Hooray! It is one of my favorite days of the year! Blessing Bag day. When my middle son, Elliott, was five years old, he had to choose a mitzvah project for his preschool class (a mitzvah is a good deed). Since he was three years old, he has been interested in homelessness and how he can help. He wanted to make bags of snacks and toiletries that we could give to homeless people in the city. We discussed what would be helpful items and started a family tradition of making Blessing Bags.
The Blessing Bags have been a remarkable opportunity for our family to not only do something good for others, but to have open discussions with our children (now 11, 9, and 6 years old) about difficult topics like mental illness, institutionalized racism, and PTSD. We have had numerous discussions about humanity, kindness, and privilege. asked them what it would feel like to have hundreds of people walk past you everyday, refusing to even make eye contact – unwilling to recognize that they have just walked past a human being. For me, the most important lesson my children can learn is:
ALL HUMANS DESERVE TO BE TREATED WITH KINDNESS.
Another beautiful outcome of handing out the bags has been for all of us to experience the sincere gratitude and selflessness of the people who take a bag. There is always a thank you, usually a G-d bless you, and often times, someone will look in the bag and point out what he or she really needed. A man told me how desperately he needed new socks; another man, with a beard, mouthed, “thank you” as he clutched the razor in his hand. When I have approached two people together, often they ask for one bag and say to share the rest with others. There is a community of people living on the street who are kind and grateful, whom most of us walk past, gaze down, to avoid the guilt or the fear or the unknown.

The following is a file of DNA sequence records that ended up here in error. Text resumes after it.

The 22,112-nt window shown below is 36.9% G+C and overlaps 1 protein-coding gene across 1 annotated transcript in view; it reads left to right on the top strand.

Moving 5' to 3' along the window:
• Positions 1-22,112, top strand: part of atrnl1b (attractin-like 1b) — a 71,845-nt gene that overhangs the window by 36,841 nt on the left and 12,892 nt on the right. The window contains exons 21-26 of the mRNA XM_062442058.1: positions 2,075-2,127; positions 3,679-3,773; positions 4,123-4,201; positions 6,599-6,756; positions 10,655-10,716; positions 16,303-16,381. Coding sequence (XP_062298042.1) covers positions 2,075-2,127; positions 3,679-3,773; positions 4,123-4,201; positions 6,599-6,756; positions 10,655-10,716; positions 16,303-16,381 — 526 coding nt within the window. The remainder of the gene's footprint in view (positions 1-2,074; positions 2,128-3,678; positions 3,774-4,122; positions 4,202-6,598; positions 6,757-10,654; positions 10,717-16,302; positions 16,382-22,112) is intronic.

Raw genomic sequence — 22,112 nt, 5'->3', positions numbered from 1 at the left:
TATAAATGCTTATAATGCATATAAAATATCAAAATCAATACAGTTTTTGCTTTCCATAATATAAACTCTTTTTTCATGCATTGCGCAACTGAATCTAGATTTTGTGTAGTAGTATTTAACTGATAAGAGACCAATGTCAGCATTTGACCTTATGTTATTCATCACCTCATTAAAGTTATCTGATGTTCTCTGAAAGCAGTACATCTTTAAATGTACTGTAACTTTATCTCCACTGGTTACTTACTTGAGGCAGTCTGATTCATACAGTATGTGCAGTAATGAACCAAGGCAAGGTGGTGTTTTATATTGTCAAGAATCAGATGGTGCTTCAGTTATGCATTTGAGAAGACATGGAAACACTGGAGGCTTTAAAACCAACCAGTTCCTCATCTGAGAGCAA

Over the past few years, the bags have evolved and today we included the following:
TOILETRIES: 1 pair of Socks, Soap, Toothbrush, Toothpaste, 6 Band-Aids, Chapstick, Hand Sanitizer, Razor, Shaving Cream, 3 Maxi-Pads, travel-size pack of Kleenex, Deodorant
SNACKS: 2 Protein bars, 3 Chewy Granola Bars, Cheesy Crackers, Beef Jerky Sticks, Tuna with Crackers
We take the children to the Dollar Store, Target, and Costco, and each get assigned items to put in their cart or basket. We agree on how many bags we are going to make, so they can count accordingly (bonus math lesson when items come grouped in packages that may not equal how many bags we are making…think of the hot dog and bun debacle in Father of the Bride…I digress). We create an assembly line at home, so the kids can easily make the bags on their own.
My husband and I keep bags in our cars for when we drive to the city. There are often homeless people at the exit ramps when you get off the highway. If we go to the theater or dinner downtown, we bring a couple bags with us when we are walking to our destination. Every week when I am downtown for my acting class, I take several bags with me, as there are usually many homeless people on my walk from the parking structure to the acting school. In one instance, I handed out a bag and did not move from my spot because five other people came up to me and very politely asked for a bag. If I give out bags when the kids are not with me, they want to know who got the bags and what they said. They are often the ones who remind me to grab a bag on the way out the door.
We work hard to raise our children to be kind and giving people. We live in a community where privilege and entitlement abound and it can be hard to stay grounded. I am eternally grateful that Elliott had this idea when he was so young because it continues to keep our family focused on what really matters: kindness, giving, gratitude, human connection, and love.